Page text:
Farmweek 07 09 2018 E Edition Page 1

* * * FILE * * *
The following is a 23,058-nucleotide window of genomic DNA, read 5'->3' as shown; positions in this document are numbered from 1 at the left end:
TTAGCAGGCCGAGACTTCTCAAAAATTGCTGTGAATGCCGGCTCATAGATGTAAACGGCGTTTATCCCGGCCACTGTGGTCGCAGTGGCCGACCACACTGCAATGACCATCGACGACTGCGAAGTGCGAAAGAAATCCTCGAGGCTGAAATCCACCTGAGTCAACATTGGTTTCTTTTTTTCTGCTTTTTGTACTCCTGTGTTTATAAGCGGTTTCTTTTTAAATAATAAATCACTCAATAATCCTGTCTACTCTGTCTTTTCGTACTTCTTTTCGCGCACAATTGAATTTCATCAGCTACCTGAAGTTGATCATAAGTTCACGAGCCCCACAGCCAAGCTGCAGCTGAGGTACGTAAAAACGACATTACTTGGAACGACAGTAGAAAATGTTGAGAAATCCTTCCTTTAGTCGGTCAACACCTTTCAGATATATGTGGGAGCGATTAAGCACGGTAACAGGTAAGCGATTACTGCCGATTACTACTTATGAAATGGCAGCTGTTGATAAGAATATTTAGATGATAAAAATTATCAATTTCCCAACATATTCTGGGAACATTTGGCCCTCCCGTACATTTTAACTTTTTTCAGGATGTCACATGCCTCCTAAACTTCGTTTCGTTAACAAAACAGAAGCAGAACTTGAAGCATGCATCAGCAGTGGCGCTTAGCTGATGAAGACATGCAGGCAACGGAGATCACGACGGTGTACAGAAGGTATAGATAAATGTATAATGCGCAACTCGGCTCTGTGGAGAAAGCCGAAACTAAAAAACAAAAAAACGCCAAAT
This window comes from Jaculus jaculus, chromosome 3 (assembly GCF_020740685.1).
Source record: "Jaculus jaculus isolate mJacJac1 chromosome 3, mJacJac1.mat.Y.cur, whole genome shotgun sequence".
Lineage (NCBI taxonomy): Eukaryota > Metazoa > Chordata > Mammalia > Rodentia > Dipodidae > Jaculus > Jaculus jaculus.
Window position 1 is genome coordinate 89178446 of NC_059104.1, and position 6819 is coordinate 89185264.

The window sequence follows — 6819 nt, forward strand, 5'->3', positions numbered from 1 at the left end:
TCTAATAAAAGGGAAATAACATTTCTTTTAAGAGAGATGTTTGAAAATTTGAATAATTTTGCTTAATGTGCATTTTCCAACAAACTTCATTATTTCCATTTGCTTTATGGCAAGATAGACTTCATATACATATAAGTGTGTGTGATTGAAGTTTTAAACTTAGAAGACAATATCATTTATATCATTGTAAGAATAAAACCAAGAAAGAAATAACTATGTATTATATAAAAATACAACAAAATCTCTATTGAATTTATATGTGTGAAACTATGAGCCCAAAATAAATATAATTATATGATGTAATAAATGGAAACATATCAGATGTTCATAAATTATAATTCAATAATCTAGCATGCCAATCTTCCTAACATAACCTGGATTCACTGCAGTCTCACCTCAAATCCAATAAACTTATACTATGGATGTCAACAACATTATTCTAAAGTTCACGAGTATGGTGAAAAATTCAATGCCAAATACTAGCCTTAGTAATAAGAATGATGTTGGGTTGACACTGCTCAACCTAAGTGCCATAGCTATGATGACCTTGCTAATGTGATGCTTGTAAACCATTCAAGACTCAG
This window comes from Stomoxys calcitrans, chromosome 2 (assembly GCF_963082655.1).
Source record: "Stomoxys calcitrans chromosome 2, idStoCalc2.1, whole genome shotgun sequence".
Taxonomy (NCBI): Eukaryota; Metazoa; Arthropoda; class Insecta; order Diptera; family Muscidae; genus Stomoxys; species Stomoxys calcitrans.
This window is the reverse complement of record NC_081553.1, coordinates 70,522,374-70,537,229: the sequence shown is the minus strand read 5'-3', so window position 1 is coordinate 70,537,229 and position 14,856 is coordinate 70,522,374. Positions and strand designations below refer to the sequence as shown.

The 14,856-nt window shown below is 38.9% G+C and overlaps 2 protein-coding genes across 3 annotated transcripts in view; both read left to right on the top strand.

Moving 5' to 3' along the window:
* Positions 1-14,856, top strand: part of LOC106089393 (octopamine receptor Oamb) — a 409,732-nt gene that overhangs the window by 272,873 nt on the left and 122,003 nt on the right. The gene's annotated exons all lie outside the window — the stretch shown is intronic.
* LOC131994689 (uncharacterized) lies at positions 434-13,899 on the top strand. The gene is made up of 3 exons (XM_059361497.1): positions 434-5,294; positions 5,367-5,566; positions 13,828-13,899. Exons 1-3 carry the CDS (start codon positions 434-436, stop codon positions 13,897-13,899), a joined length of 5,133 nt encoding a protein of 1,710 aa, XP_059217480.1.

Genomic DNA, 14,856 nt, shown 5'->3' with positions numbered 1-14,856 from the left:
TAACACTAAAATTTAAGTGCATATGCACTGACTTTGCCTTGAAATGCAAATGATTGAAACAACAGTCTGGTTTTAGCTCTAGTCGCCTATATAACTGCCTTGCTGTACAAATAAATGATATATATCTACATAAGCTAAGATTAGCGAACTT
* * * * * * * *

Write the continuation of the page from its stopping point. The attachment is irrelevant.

BY DANIEL GRANT FarmWeek Ask a German farmer what he or she thinks about geneti- cally modified crops, and many say they would grow them on their farms for better production and cost savings benefits. But that option remains off limits due to government reg- ulations driven in part by con- sumer attitudes and subse- quent pressure from food retailers. The rules exist despite the fact that Germany now is home to the largest provider of genetically modified seeds in the world after Bayer AG, headquartered in Leverkusen, Germany, acquired Monsanto for $63 billion. That deal officially closed last month after U.S. and European regulators granted approval. Bayer retired the 117-year-old Monsanto name. "GMOs might help farm- ers, but we can still work with- out it if consumers pay higher (food) prices," Hans Leser, deputy director general for the Ag Ministry in Westphalia in northwest Germany, told par- ticipants of the Transatlantic Agricultural Dialogue hosted by the German American Chambers of Commerce. "A lot of it (anti-GMO sen- timent in Germany) is driven by consumers and nongovern- ment organizations," he noted. "And supermarkets, which are highly concentrated, have a large influence on policy by making their own rules." And the rules limiting Ger- man farmers' production options aren't necessarily based on science. "Most (German) farmers probably would say they'd like to grow GMO crops," said Corinna Jess, director of con- sulting services and trade mis- sions for the Chicago-based German American Chamber of Commerce of the Midwest. "But the fear of GMOs is so deeply engrained in con- sumers' psyches, it's not based on science." Periodicals: Time Valued Monday, July 9, 2018 Two sections Volume 46, No. 27 Teachers and ag literacy coor- dinators share lessons during the National AITC Conference. pages 8-9 Peoria County Farm Bureau member Rebecca Schotthofer designs a bicentennial ornament. page 10 Corn and soybeans continue to rapidly progress, while the end of wheat harvest appears in sight. pages 11-12 BARN-HIGH BY THE FOURTH? Corn leaves frame an Edgar County barn as if to debunk the saying, "knee-high by the Fourth of July." Many Illinois cornfields have reached the R1 growth stage. Silks begin to elongate after the V12 leaf stage. (Photo by Catrina Rawson) IFB submits comments on proposed labeling rule GM crop acceptance remains low in Germany See Germany , page 3 TRANSATLANTIC AGRICULTURAL DIALOGUE BY DEANA STROISCH FarmWeek Illinois Farm Bureau and other agricul- tural groups have expressed concerns about USDA's proposed mandatory national standard for labeling bioengi- neered food. In official comments to USDA, Adam Nielsen, IFB's director of national legisla- tion and policy development, described USDA's labeling approach as "responsible and consistent with our policy." But he noted some labeling options, if adopted, "may harm U.S. agriculture and dampen innovation by suggesting or implying that any refined food ingredient derived from a bioengineered crop contains genetic mate- rial. The science tells us otherwise." IFB also encouraged USDA to stick to the statute's report language that con- cludes "foods produced using biotechnol- ogy are safe and not materially different in any way from those made using other methods." "Giving a safe, beneficial and scien- tifically proven tech- nology a new start as bioengineered is far more appropri- ate than sticking with 'GM' or 'GMO' labels which have evolved into anti-biotechnology activist branding for any food or ingredients deemed by them to be unnatural, unhealthy, inedible or worse," Nielsen wrote. "Any labeling should be for market- ing purposes only, not for any health, safe- ty or nutrition concerns. Illinois Farm Bureau has no preference among the three symbols under consideration." USDA received more than 14,000 com- ments on its proposed labeling rule. In its 106-page proposal, USDA compiled lists of bioengineered foods that would be sub- ject to new labeling laws - including canola, field corn, cotton, soybeans and sugar beets. Foods containing derivatives of the crops would also be subject to dis- closure rules. IFB also signed onto a letter with more See Labeling , page 2

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